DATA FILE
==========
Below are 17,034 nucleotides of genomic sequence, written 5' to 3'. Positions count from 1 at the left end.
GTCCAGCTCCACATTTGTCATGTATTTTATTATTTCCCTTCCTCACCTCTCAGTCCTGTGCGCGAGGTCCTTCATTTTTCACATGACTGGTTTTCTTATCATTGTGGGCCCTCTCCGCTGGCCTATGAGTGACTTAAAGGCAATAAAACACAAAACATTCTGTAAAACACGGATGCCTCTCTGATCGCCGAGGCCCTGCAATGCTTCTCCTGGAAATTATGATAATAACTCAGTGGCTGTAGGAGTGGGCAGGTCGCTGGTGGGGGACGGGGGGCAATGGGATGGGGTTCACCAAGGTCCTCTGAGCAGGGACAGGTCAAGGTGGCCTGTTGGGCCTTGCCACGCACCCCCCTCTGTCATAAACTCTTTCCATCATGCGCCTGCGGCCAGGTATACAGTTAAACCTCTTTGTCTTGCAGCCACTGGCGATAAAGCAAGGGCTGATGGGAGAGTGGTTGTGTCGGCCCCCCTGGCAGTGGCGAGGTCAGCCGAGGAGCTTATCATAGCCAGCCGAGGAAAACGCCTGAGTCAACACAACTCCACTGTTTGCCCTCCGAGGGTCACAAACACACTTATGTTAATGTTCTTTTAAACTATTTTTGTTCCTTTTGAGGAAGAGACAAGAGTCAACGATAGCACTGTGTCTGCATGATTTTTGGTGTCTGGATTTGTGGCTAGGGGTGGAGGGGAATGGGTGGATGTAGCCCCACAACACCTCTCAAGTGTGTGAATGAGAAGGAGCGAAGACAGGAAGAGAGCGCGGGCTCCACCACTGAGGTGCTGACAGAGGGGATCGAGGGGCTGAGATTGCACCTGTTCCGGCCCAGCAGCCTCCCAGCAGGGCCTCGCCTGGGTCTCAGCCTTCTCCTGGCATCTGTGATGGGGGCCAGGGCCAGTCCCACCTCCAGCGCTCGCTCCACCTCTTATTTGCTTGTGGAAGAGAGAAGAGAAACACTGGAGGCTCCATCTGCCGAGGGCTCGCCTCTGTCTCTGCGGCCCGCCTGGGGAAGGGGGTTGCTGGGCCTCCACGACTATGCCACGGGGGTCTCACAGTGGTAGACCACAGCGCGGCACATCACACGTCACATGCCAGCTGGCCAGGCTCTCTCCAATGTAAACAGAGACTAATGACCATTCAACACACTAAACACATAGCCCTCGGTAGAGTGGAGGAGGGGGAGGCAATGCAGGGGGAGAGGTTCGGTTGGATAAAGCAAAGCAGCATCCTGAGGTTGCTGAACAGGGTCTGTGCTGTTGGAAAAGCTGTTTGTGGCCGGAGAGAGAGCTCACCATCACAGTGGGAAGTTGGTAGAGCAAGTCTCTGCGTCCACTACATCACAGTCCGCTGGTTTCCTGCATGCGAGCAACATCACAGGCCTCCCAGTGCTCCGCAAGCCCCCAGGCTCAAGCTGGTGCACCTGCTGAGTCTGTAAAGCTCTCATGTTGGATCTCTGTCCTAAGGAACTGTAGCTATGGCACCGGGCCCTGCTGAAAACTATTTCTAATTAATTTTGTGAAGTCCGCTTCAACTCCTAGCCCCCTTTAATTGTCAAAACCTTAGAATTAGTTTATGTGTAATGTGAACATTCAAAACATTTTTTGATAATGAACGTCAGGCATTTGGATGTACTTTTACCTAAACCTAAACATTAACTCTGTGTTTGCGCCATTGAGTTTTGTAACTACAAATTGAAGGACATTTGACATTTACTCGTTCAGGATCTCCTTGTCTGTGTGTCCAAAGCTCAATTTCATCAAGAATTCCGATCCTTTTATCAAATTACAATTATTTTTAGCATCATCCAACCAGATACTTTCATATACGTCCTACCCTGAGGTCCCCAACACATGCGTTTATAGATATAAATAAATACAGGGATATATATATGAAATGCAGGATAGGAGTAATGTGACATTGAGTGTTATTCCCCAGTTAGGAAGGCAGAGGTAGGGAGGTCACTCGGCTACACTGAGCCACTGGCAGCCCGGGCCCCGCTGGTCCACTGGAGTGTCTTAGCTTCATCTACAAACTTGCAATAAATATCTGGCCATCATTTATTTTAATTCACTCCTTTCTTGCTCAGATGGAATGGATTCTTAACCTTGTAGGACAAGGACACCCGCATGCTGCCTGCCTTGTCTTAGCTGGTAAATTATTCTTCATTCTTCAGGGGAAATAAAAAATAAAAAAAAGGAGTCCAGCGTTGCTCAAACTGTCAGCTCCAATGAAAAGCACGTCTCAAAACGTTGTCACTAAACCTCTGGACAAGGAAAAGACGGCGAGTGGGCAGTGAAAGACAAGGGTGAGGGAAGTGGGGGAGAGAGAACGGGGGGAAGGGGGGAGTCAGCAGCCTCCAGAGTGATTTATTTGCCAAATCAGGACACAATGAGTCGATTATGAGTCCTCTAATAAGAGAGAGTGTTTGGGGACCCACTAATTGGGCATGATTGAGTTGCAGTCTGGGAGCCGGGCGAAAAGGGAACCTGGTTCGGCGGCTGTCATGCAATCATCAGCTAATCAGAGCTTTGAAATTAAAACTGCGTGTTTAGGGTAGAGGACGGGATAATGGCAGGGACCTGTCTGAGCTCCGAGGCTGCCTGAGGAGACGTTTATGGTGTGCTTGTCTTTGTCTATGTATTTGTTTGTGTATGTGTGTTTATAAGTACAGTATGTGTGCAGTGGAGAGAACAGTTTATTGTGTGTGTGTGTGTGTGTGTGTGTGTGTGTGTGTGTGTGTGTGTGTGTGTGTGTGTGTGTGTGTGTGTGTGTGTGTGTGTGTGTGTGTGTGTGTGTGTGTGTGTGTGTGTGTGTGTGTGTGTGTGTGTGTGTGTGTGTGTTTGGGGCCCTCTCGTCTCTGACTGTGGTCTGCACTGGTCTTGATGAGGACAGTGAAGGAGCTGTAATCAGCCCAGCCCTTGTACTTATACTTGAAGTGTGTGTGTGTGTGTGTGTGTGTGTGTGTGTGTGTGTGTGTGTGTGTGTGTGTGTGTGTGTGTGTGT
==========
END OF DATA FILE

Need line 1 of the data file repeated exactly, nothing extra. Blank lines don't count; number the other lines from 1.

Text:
Below are 17,034 nucleotides of genomic sequence, written 5' to 3'. Positions count from 1 at the left end.